Jake Sapir, Writer: This game can best be described as a brawl. As soon as I joined in, my fox-costumed ragdoll went straight in to grab Andrew’s bear-man, and I tried unsuccessfully to drop him onto a conveyor belt. I did that quite a few times. Lifting and dropping your opponents is how you most often win, after all. You’ll pick up the nuances of the combat eventually, but the game doesn’t stray too far from the concept of ragdolls in silly costumes trying to throw each other into stage hazards (or the abyss below). And for a party game, that’s more than enough.
Not that there isn’t variety, of course. I learned that when I went to check out the alternate costumes available. Imagine my surprise when I chose “Headless” only to realize that my character’s head was just lying in the stage as I fought. That’s when somebody raised the question: if the head dies, does my character die? The answer turned out to be yes, and a mad dash for my head was on. See, everything in this game is designed to be as ridiculous as possible. The characters, outside of random hats and animal costumes, are just solid colored lumps in the vague shape of people with glowing eyes. The stages are all ridiculously dangerous and violent, with the pretty much unanimous favorite being two precariously dangling shipping containers. The characters move around ineffectually to a large degree, so there’s a lot of flailing around to stay out of death traps. What’s not to love?
Indie party games (and I’d definitely call this a party game) can be pretty hit or miss, with most not living up to the party concept. Fortunately, Gang Beasts delivers. It’s simple enough that up to eight players can pick it up and get playing right away, but it has enough variety to keep you doing so well into the night. There’s even some strategy involved with the different stages, as each hazard works slightly differently. Fans can pull you in, dangling shipping containers can be cut loose, doors can be opened and closed, and so on. For such a simple game, there really is a lot going on. I highly recommend it, even if you think it looks stupid. Once you start playing, you can’t help but smile.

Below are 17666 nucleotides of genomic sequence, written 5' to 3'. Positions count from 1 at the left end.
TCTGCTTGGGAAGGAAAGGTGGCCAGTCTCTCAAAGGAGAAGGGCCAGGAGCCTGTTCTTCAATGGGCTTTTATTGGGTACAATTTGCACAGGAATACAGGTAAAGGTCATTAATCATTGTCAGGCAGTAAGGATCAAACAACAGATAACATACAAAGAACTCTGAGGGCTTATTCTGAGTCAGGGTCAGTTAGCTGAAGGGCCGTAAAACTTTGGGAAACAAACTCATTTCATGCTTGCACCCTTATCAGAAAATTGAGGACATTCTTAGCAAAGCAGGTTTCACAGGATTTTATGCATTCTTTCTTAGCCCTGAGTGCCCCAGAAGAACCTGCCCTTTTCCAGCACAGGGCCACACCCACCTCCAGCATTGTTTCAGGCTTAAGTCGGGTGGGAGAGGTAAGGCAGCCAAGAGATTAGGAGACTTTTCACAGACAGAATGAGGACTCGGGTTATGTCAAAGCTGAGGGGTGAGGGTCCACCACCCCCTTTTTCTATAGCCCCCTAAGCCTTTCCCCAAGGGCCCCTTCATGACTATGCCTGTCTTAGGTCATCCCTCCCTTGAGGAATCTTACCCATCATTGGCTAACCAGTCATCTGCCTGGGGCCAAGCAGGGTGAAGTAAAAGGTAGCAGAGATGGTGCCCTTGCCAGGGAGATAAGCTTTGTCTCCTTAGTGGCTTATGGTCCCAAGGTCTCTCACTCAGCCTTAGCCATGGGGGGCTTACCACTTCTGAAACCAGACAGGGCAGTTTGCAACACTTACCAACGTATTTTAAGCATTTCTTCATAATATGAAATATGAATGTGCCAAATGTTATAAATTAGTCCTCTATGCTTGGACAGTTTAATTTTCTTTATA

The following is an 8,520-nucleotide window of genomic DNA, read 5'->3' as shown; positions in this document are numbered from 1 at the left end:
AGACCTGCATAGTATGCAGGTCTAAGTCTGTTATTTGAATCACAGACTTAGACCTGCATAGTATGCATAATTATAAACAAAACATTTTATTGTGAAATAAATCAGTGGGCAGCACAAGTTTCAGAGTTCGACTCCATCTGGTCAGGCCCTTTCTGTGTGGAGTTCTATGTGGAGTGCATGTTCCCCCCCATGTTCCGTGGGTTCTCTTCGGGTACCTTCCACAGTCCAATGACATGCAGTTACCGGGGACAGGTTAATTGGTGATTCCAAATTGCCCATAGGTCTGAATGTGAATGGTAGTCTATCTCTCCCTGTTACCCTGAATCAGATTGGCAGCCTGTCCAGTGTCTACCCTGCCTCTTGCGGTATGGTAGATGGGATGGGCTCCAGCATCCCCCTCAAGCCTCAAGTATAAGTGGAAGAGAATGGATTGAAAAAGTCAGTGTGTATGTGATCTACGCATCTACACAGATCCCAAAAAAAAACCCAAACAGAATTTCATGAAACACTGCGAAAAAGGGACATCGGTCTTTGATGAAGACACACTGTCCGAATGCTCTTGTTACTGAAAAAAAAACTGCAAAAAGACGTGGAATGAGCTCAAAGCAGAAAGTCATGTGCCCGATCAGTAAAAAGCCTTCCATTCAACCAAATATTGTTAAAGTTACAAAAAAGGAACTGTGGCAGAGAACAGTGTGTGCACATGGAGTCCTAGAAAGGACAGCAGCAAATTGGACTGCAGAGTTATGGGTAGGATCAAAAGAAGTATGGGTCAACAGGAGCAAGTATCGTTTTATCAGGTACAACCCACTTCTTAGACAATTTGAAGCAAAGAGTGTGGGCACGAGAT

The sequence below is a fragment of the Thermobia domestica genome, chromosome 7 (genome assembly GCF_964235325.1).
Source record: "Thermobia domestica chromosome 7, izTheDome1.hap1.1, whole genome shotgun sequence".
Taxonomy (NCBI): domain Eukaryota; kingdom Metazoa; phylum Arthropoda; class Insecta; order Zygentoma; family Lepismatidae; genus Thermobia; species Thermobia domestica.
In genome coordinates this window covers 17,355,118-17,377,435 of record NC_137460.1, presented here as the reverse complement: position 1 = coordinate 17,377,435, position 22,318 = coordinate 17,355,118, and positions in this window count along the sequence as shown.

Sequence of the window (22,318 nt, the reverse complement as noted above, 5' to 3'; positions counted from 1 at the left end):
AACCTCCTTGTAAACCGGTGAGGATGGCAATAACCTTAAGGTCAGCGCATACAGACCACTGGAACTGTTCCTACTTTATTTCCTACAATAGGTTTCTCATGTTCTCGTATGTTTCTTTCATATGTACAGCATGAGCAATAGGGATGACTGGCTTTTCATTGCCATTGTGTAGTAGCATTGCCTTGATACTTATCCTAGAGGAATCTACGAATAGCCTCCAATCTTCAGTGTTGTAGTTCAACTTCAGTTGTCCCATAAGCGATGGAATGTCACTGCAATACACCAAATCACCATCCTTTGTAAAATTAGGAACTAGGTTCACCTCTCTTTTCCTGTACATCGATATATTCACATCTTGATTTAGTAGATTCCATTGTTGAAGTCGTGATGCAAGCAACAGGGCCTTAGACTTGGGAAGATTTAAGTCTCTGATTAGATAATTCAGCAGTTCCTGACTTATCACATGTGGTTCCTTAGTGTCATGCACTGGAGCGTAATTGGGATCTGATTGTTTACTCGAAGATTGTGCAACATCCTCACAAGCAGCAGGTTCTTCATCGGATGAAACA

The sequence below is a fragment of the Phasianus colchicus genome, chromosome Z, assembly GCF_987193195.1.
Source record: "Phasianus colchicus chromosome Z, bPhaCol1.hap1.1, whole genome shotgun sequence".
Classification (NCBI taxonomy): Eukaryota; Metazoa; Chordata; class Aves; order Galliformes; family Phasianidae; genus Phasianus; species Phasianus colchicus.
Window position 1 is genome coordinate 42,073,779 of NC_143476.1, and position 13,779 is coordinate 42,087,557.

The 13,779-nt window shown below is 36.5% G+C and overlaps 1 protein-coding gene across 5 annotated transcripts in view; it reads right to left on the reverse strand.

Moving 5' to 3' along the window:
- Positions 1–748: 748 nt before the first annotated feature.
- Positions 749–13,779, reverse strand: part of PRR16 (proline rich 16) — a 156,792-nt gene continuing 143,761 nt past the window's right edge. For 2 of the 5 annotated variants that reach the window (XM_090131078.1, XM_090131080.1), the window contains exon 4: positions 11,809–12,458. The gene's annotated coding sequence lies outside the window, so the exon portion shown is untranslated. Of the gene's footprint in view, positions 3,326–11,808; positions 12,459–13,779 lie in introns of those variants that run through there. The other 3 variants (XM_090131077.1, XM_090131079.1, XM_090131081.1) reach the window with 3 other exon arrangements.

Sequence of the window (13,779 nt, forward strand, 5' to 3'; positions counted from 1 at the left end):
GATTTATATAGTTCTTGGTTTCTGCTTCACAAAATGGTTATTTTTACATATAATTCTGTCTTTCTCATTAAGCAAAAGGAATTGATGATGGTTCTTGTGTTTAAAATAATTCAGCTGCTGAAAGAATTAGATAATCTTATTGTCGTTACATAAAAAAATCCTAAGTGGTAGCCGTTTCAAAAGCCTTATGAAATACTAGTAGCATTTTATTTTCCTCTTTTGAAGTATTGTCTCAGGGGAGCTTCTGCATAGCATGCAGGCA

Overall, everyone had a positive experience with Gang Beasts. The game is still in beta testing, but the gameplay is solid and there is enough variety to keep this party game interesting with the right crowd. Hopefully future updates will include more levels and/or customization. Gang Beasts is currently available on Steam as an Early Access game, and is slated for release on the PS4 and PS Vita later this year. You can also download the alpha build for free at indiedb.
Are there any couch co-op games you are interested in seeing us play and review? Let us know in the comments and we will put them in our rotation as we continue our segment!